e) Easy-to-use Instant Text-Chat capabilities, mainly used by those people without microphones or simply as an additional mode of communication.

f) Full Moderator/Presenter controls, including the ability to terminate connections for disrupting parties, mute capabilities and full service polling and survey features.

g) Complete session recording and playback capabilities. This is important for archival purposes, plus it is useful for people that may have missed the original meeting.

h) A reliable Remote Desktop Control with Application Sharing. This will create a truly collaborative environment, which will allow people from anywhere in the world to come together within an online meeting and actively and easily work together on documents, as easily as sitting in a traditional conference room.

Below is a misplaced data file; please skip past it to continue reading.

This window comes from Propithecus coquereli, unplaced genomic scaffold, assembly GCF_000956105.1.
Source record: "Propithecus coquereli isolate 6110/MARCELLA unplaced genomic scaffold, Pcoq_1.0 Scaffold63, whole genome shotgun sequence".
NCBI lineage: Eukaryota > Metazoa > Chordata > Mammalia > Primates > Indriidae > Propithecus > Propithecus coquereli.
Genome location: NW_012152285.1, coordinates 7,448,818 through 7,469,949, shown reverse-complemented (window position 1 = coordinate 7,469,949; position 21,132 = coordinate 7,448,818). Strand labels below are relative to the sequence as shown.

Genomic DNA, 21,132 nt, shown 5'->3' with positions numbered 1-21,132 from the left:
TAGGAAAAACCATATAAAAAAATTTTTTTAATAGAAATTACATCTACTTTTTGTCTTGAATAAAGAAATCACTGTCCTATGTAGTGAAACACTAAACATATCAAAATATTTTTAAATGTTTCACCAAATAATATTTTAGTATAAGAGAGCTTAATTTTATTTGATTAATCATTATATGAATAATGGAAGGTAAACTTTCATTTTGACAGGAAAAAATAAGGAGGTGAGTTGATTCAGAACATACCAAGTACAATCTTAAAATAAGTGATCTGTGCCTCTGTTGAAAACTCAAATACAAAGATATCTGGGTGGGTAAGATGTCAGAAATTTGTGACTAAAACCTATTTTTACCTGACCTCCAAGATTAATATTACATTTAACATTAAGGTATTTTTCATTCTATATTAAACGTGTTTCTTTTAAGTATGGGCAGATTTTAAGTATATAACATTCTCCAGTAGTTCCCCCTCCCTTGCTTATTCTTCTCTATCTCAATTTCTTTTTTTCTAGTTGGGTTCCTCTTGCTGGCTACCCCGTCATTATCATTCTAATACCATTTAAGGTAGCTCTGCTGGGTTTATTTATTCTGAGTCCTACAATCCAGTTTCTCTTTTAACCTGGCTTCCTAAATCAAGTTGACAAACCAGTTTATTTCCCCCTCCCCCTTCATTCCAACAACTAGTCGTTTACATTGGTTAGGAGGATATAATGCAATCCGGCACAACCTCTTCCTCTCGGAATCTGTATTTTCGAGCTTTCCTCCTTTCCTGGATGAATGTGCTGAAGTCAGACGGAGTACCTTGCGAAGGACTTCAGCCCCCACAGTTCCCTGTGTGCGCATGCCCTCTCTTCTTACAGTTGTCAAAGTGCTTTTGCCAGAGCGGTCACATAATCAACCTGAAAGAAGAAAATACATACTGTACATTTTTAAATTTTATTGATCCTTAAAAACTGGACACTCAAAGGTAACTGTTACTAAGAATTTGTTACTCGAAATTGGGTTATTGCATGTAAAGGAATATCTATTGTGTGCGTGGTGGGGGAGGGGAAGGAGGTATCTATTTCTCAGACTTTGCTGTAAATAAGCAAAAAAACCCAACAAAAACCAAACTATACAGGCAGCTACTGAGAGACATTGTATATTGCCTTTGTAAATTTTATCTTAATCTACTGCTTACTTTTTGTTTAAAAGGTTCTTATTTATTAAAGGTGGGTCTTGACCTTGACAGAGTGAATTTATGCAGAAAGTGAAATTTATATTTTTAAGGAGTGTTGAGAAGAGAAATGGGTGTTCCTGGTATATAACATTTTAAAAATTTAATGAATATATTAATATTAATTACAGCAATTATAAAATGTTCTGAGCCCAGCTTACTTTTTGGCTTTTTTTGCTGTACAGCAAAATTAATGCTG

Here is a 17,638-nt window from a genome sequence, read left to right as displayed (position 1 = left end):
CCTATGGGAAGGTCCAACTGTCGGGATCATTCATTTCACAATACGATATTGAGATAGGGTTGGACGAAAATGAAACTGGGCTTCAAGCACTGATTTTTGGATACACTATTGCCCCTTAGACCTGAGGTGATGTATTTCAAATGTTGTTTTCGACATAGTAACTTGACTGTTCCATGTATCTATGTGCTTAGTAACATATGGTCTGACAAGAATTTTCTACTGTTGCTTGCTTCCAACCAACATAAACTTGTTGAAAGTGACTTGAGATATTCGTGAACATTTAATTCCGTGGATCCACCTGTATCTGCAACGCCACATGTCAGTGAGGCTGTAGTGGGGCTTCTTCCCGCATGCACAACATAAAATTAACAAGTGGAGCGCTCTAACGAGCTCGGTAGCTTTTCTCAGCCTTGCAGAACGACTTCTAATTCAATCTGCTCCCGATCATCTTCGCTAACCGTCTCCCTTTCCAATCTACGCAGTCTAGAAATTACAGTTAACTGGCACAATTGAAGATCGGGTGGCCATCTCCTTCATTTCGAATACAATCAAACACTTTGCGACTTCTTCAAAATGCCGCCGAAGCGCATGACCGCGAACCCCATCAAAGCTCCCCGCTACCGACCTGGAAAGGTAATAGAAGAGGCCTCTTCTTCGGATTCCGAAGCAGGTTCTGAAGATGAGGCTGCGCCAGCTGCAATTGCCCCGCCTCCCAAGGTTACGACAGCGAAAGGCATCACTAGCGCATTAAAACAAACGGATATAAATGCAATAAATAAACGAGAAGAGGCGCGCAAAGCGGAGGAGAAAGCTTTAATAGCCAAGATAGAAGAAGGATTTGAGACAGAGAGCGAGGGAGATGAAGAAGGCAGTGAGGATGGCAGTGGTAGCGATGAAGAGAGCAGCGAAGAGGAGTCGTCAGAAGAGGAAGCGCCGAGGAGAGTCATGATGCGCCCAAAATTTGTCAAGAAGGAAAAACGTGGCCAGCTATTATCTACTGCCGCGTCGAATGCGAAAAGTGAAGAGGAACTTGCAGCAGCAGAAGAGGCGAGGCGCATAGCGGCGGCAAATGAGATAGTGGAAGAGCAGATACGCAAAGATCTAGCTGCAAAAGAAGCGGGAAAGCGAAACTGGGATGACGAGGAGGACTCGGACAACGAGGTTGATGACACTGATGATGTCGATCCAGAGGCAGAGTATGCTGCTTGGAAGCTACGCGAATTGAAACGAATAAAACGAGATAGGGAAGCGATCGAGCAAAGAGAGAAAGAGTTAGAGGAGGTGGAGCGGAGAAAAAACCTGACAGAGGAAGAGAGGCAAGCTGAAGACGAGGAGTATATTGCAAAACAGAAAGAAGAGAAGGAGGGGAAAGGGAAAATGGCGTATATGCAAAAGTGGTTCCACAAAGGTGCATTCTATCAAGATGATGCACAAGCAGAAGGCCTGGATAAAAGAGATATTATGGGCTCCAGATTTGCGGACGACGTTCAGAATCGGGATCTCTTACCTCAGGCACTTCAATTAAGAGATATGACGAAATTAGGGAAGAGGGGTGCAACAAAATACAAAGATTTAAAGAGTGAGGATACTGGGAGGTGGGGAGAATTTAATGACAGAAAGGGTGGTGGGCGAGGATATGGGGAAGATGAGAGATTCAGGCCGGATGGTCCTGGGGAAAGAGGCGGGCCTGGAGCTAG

Thank you Robin for allowing me the opportunity to answer some of your questions... It was truly an honor. I believe that Web Conferencing is at a VERY exciting time. Things are only going to improve with these tools and the future definitely looks bright.

Thank you for being always an impartial critic, counselor and advisor to us. Thank you also for providing such a valuable forum for people to come and learn about all these exciting and wonderful tools...

Dennis Gerik is the COO of Voxwire a Web conferencing company operating since 2002 in the SOHO market. Mr. Gerik is alsos an active industry researcher and tester of the many new technologies surfacing every year. He coordinates customer support, marketing, sales and all of the technical infrastructure of his company.

You can contact Dennis Gerik at:
Office: 817-656-3998
Fax: 817-656-4382

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    posted by Robin Good on Tuesday, October 14 2003, updated on Tuesday, May 5 2015